On February 1, 2017, Foresight Board Chair Phyllis Speser, J.D., Ph.D., R.T.T.P., gave the Keynote address at the Thai Licensing Executives Society (LES) Annual Meeting. The meeting was focused on the Impact of Industry 4.0 and artificial Intelligence on the practice of intellectual property law in Thailand. The quick take-away from the meeting for Foresight clients was there is a lot of government money in Thailand for R&D, product development, and manufacturing in-county and for establishing subsidiaries or companies there. Equally important, Thailand is a country which strongly respects IP rights.
Dr. Speser has become a leading authority on IP and commercialization throughout Thailand. She is currently consulting as the Senior Advisor to King Mongkut’s University of Technology, Thonburi – a leading Thai university in Bangkok and number 31 globally in industry funding.
In her speech, Dr. Speser explicitly said she would not discuss the ethical issues connected with AI. She would instead explore three impacts of deep convergence and other advanced AI methods on IP itself. She began by exploring how machines got better at pattern recognition and authoring, the way IP law firms file, prosecute, and seek to invalidate patents will change. This change will increase the importance of software technicians in law offices at the expense of IP lawyers and paralegals unless we change our skill mix and the education of legal professionals. Second, she discussed the impact on the value of IP for companies in a world where design around of patents and independent invention of trade secret by smart machines is increasingly easier on the one hand and the rate of invention increases rapidly due the productivity of researchers using smart computers on the other hand. Since the value of IP is partially tied to its ability to grant a de jure or de facto monopoly position over an extended period of time, we should expect IP (other than fundamental patents) to have less value. Third, she explored the impact on IP law itself when machines independently invent. Referencing Naruto v. Slater, the famous copyright dispute that ended by denying protection to a selfie snapped by a monkey on the grounds all the photographer did was set up the equipment and thus the selfie was not an “original intellectual conceptions of the author,” she argued machine-made inventions may be denied patent protection on analogous grounds (setting up a self-learning and training software program and pushing the start button is not invention). Further, it is well established a parent does not own the inventions of their child nor does a patent for manufacturing equipment gives the licensor rights in the product made with the licensed equipment. Underlying both is the assumption people should own the fruits of their labor. Analogous to the former, an inventor might be denied ownership of the independent unpredictable inventions of intelligent software which learns by creating its own neural net training sets or other independent means. It is not their labor which is bearing fruit. It is the labor of the smart machine they gave “birth” to. Analogous to the latter, selling an AI program to a company may not allow asserting rights to what it creates. A license to use does not give ownership to the product of that use. All three cases (the monkey, the parent, the product) raise interesting questions about the implicit role of human created “techne” (intentional technique which creates known outcomes) as the grounding assumption underlying all IP law. We see this assumption in the first patent ever. In ancient Greece, a patent was issued to encourage disclosure of a food recipe (literally the “secret sauce”). The first English patent was to obtain disclosure from a Dutch company to Englishmen of a method of making glass. The issue for IP law is what happens when techne is separated from human intervention and invention – when the machine invents the techne on its own without any meaningful human intervention. It is not yet clear how patent agencies and courts around the world will handle that issue. One path is to use the analogy to the monkey selfie and deny patent rights. The other path is to update the assumption behind patent law to allow granting rights for non-human created IP. The latter, however, may open a new bad of worms concerning who owns the patents of children, students, and apprentices. Not surprisingly, this talk was very well received and repeatedly referenced in discussions over the meeting’s two days.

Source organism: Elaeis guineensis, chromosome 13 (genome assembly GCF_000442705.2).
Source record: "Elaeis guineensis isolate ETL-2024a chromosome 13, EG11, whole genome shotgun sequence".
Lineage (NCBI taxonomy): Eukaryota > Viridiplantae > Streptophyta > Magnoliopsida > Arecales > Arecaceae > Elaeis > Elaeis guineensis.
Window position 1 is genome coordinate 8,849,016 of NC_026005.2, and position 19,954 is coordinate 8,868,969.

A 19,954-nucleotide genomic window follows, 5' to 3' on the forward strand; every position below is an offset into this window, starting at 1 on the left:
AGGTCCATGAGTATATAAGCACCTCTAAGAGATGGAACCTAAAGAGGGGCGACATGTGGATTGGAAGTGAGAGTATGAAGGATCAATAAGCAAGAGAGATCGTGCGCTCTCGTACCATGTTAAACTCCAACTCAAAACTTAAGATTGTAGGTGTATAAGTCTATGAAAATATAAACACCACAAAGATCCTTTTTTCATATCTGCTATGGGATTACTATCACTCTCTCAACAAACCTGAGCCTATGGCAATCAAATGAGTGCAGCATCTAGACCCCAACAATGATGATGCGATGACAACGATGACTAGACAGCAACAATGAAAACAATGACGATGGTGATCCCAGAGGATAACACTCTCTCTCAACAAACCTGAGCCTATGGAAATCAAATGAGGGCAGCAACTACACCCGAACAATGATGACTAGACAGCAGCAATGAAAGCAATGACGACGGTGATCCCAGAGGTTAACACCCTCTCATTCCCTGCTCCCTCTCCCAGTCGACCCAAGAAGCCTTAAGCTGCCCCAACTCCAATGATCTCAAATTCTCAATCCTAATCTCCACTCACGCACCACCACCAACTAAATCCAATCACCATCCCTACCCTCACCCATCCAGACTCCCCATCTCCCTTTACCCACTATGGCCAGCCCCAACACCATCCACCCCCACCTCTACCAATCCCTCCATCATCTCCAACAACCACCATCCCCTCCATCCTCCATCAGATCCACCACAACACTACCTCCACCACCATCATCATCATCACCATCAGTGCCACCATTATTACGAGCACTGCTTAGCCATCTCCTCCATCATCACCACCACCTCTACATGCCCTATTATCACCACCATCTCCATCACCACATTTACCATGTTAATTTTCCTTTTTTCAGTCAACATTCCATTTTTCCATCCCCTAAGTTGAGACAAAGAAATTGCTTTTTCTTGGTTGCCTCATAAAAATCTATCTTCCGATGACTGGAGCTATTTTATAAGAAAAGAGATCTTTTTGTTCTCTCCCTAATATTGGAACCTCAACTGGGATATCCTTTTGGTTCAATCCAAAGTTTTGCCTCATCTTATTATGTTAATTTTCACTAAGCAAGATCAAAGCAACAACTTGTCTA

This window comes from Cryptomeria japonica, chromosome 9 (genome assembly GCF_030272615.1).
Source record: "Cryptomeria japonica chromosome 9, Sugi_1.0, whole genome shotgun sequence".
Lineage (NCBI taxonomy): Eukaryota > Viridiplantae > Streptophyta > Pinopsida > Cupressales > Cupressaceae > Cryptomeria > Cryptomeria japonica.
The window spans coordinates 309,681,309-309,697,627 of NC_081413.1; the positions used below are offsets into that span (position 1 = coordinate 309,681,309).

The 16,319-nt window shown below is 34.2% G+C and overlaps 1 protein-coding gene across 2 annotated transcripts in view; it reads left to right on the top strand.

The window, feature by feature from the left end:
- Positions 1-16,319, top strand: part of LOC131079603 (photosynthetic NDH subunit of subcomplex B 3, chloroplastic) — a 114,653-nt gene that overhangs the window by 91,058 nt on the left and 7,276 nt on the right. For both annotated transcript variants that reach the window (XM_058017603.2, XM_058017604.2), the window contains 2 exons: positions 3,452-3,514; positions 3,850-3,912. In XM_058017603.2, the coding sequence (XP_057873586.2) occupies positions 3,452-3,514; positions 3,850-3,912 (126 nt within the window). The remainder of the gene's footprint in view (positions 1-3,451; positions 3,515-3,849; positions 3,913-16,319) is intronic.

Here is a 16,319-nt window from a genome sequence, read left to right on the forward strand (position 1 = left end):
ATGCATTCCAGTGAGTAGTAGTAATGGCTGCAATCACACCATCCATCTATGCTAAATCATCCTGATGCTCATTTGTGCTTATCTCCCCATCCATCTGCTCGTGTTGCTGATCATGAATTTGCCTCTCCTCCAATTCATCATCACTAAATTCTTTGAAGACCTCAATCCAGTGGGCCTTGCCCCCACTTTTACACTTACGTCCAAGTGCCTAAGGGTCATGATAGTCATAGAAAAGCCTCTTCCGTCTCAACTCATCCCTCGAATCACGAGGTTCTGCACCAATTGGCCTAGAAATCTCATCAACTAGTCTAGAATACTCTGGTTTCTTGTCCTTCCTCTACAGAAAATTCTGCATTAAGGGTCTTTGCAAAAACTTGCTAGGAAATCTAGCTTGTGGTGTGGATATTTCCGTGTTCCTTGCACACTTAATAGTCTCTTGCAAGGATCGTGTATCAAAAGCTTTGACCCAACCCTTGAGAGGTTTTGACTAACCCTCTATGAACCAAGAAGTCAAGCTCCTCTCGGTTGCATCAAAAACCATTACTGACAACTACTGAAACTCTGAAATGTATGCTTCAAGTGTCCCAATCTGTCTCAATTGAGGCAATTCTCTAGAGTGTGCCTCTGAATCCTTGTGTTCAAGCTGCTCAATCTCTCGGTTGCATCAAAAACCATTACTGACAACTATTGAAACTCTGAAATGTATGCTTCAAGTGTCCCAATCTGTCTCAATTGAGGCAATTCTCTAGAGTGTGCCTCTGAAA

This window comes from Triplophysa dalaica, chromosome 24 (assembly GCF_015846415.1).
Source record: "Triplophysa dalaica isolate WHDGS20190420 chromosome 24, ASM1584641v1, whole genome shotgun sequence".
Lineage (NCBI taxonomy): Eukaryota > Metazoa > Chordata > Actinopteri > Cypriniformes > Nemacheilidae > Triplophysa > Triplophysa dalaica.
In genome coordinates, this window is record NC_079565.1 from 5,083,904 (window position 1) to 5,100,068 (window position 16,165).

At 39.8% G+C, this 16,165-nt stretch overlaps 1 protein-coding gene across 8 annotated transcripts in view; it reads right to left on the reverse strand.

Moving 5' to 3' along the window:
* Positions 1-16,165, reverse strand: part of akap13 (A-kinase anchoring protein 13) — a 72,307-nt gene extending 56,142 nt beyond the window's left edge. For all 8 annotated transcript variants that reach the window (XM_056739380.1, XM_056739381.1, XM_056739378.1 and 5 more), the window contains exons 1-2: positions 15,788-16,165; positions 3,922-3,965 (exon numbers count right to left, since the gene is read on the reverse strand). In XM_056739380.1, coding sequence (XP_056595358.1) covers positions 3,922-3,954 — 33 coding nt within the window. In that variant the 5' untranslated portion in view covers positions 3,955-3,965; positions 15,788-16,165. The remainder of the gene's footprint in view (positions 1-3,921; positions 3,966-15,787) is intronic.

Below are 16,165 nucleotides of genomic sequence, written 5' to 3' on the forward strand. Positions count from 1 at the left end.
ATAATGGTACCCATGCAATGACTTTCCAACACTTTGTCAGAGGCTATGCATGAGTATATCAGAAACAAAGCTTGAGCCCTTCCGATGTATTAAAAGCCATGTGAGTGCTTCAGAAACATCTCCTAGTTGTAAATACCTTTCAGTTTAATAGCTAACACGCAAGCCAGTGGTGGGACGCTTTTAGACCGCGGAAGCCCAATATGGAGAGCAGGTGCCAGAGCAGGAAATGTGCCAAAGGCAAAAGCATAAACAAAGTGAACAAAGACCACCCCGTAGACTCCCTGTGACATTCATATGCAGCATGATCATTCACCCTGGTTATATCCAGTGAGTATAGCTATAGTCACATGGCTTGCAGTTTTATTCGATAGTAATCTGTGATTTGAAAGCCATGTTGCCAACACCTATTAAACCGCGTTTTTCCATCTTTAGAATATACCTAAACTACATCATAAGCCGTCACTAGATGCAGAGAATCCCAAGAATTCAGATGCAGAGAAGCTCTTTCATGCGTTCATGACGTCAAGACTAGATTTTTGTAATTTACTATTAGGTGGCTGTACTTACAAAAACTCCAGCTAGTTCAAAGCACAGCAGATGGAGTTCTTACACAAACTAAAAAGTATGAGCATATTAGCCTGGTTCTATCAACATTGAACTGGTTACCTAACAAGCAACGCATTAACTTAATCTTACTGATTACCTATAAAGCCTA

Above Phyllis Speser is pictured with Alan Adcock- Deputy Director, Intellectual Property at Tilleke & Gibbins and President of LES Thailand, and Wilaiporn Chetanchan- Director, Corporate Technology at the Siam Cement Group, the largest and oldest cement and building material company in Thailand and Southeast Asia. She is one of the founders of LES Thailand.